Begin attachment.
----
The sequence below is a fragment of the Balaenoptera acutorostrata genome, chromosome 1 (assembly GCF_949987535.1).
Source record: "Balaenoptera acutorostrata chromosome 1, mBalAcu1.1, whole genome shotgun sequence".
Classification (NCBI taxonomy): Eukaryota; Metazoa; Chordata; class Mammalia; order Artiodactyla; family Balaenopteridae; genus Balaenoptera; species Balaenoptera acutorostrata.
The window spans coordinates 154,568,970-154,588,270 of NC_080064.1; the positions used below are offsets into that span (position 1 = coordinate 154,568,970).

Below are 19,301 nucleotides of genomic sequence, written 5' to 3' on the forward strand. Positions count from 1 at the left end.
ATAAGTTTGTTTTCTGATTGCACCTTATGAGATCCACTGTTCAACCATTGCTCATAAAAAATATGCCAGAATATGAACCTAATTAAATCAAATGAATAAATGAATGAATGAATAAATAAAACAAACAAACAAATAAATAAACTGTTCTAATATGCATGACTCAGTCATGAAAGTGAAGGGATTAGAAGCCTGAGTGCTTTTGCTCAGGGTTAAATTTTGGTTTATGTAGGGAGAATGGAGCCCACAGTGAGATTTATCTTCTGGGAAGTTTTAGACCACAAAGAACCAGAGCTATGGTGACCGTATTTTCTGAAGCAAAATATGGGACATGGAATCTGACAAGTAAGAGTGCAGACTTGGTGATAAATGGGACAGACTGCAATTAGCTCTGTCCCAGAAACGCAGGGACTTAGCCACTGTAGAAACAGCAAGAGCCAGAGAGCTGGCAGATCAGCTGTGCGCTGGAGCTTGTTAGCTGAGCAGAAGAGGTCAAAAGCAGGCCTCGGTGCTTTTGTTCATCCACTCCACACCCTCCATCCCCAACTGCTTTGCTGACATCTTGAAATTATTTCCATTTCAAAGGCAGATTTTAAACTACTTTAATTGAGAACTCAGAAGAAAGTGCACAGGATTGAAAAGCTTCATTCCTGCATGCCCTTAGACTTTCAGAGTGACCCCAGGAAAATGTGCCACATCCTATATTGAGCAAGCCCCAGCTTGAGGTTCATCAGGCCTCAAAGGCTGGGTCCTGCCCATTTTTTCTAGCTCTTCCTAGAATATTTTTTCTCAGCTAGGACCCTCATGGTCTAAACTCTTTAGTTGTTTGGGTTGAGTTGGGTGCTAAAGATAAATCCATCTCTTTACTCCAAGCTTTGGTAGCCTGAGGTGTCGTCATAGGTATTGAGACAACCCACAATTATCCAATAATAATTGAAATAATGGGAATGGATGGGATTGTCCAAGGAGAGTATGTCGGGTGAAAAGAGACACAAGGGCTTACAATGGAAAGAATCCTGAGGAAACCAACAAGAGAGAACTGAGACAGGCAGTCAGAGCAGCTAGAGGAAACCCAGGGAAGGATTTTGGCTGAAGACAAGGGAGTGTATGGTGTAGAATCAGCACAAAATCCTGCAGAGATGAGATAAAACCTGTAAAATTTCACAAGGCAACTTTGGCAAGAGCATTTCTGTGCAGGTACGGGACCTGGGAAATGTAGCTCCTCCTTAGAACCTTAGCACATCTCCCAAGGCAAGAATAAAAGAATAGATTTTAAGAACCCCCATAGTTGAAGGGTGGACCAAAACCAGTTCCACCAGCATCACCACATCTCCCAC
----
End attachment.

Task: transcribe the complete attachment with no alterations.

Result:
The sequence below is a fragment of the Balaenoptera acutorostrata genome, chromosome 1 (assembly GCF_949987535.1).
Source record: "Balaenoptera acutorostrata chromosome 1, mBalAcu1.1, whole genome shotgun sequence".
Classification (NCBI taxonomy): Eukaryota; Metazoa; Chordata; class Mammalia; order Artiodactyla; family Balaenopteridae; genus Balaenoptera; species Balaenoptera acutorostrata.
The window spans coordinates 154,568,970-154,588,270 of NC_080064.1; the positions used below are offsets into that span (position 1 = coordinate 154,568,970).

Below are 19,301 nucleotides of genomic sequence, written 5' to 3' on the forward strand. Positions count from 1 at the left end.
ATAAGTTTGTTTTCTGATTGCACCTTATGAGATCCACTGTTCAACCATTGCTCATAAAAAATATGCCAGAATATGAACCTAATTAAATCAAATGAATAAATGAATGAATGAATAAATAAAACAAACAAACAAATAAATAAACTGTTCTAATATGCATGACTCAGTCATGAAAGTGAAGGGATTAGAAGCCTGAGTGCTTTTGCTCAGGGTTAAATTTTGGTTTATGTAGGGAGAATGGAGCCCACAGTGAGATTTATCTTCTGGGAAGTTTTAGACCACAAAGAACCAGAGCTATGGTGACCGTATTTTCTGAAGCAAAATATGGGACATGGAATCTGACAAGTAAGAGTGCAGACTTGGTGATAAATGGGACAGACTGCAATTAGCTCTGTCCCAGAAACGCAGGGACTTAGCCACTGTAGAAACAGCAAGAGCCAGAGAGCTGGCAGATCAGCTGTGCGCTGGAGCTTGTTAGCTGAGCAGAAGAGGTCAAAAGCAGGCCTCGGTGCTTTTGTTCATCCACTCCACACCCTCCATCCCCAACTGCTTTGCTGACATCTTGAAATTATTTCCATTTCAAAGGCAGATTTTAAACTACTTTAATTGAGAACTCAGAAGAAAGTGCACAGGATTGAAAAGCTTCATTCCTGCATGCCCTTAGACTTTCAGAGTGACCCCAGGAAAATGTGCCACATCCTATATTGAGCAAGCCCCAGCTTGAGGTTCATCAGGCCTCAAAGGCTGGGTCCTGCCCATTTTTTCTAGCTCTTCCTAGAATATTTTTTCTCAGCTAGGACCCTCATGGTCTAAACTCTTTAGTTGTTTGGGTTGAGTTGGGTGCTAAAGATAAATCCATCTCTTTACTCCAAGCTTTGGTAGCCTGAGGTGTCGTCATAGGTATTGAGACAACCCACAATTATCCAATAATAATTGAAATAATGGGAATGGATGGGATTGTCCAAGGAGAGTATGTCGGGTGAAAAGAGACACAAGGGCTTACAATGGAAAGAATCCTGAGGAAACCAACAAGAGAGAACTGAGACAGGCAGTCAGAGCAGCTAGAGGAAACCCAGGGAAGGATTTTGGCTGAAGACAAGGGAGTGTATGGTGTAGAATCAGCACAAAATCCTGCAGAGATGAGATAAAACCTGTAAAATTTCACAAGGCAACTTTGGCAAGAGCATTTCTGTGCAGGTACGGGACCTGGGAAATGTAGCTCCTCCTTAGAACCTTAGCACATCTCCCAAGGCAAGAATAAAAGAATAGATTTTAAGAACCCCCATAGTTGAAGGGTGGACCAAAACCAGTTCCACCAGCATCACCACATCTCCCAC